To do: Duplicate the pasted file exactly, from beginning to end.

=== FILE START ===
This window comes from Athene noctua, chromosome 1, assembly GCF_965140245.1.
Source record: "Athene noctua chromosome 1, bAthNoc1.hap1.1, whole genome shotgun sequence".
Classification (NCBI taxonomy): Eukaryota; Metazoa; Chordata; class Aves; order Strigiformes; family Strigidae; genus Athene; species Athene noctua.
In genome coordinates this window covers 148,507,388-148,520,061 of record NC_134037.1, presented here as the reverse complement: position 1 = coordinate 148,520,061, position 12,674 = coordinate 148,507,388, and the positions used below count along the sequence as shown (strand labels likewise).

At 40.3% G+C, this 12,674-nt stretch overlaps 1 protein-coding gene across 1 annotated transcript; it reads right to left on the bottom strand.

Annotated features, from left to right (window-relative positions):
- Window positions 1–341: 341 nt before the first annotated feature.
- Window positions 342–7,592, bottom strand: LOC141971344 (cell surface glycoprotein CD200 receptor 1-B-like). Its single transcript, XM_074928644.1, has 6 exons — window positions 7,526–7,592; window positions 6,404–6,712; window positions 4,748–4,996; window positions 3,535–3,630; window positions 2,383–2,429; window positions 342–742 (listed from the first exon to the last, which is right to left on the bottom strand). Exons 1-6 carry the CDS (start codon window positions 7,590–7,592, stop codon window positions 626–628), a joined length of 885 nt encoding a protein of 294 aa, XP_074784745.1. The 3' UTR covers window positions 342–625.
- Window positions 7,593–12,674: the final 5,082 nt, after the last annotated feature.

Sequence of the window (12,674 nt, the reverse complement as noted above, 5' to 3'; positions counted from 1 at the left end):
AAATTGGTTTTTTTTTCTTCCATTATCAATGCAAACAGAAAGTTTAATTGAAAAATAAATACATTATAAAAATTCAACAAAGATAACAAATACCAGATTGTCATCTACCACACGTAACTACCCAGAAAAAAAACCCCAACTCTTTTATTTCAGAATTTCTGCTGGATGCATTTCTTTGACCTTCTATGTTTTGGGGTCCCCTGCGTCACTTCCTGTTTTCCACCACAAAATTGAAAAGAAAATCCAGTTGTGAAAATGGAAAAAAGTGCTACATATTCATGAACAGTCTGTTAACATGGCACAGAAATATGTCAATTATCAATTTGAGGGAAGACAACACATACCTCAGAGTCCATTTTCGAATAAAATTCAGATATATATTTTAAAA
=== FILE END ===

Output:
This window comes from Athene noctua, chromosome 1, assembly GCF_965140245.1.
Source record: "Athene noctua chromosome 1, bAthNoc1.hap1.1, whole genome shotgun sequence".
Classification (NCBI taxonomy): Eukaryota; Metazoa; Chordata; class Aves; order Strigiformes; family Strigidae; genus Athene; species Athene noctua.
In genome coordinates this window covers 148,507,388-148,520,061 of record NC_134037.1, presented here as the reverse complement: position 1 = coordinate 148,520,061, position 12,674 = coordinate 148,507,388, and the positions used below count along the sequence as shown (strand labels likewise).

At 40.3% G+C, this 12,674-nt stretch overlaps 1 protein-coding gene across 1 annotated transcript; it reads right to left on the bottom strand.

Annotated features, from left to right (window-relative positions):
- Window positions 1–341: 341 nt before the first annotated feature.
- Window positions 342–7,592, bottom strand: LOC141971344 (cell surface glycoprotein CD200 receptor 1-B-like). Its single transcript, XM_074928644.1, has 6 exons — window positions 7,526–7,592; window positions 6,404–6,712; window positions 4,748–4,996; window positions 3,535–3,630; window positions 2,383–2,429; window positions 342–742 (listed from the first exon to the last, which is right to left on the bottom strand). Exons 1-6 carry the CDS (start codon window positions 7,590–7,592, stop codon window positions 626–628), a joined length of 885 nt encoding a protein of 294 aa, XP_074784745.1. The 3' UTR covers window positions 342–625.
- Window positions 7,593–12,674: the final 5,082 nt, after the last annotated feature.

Sequence of the window (12,674 nt, the reverse complement as noted above, 5' to 3'; positions counted from 1 at the left end):
AAATTGGTTTTTTTTTCTTCCATTATCAATGCAAACAGAAAGTTTAATTGAAAAATAAATACATTATAAAAATTCAACAAAGATAACAAATACCAGATTGTCATCTACCACACGTAACTACCCAGAAAAAAAACCCCAACTCTTTTATTTCAGAATTTCTGCTGGATGCATTTCTTTGACCTTCTATGTTTTGGGGTCCCCTGCGTCACTTCCTGTTTTCCACCACAAAATTGAAAAGAAAATCCAGTTGTGAAAATGGAAAAAAGTGCTACATATTCATGAACAGTCTGTTAACATGGCACAGAAATATGTCAATTATCAATTTGAGGGAAGACAACACATACCTCAGAGTCCATTTTCGAATAAAATTCAGATATATATTTTAAAA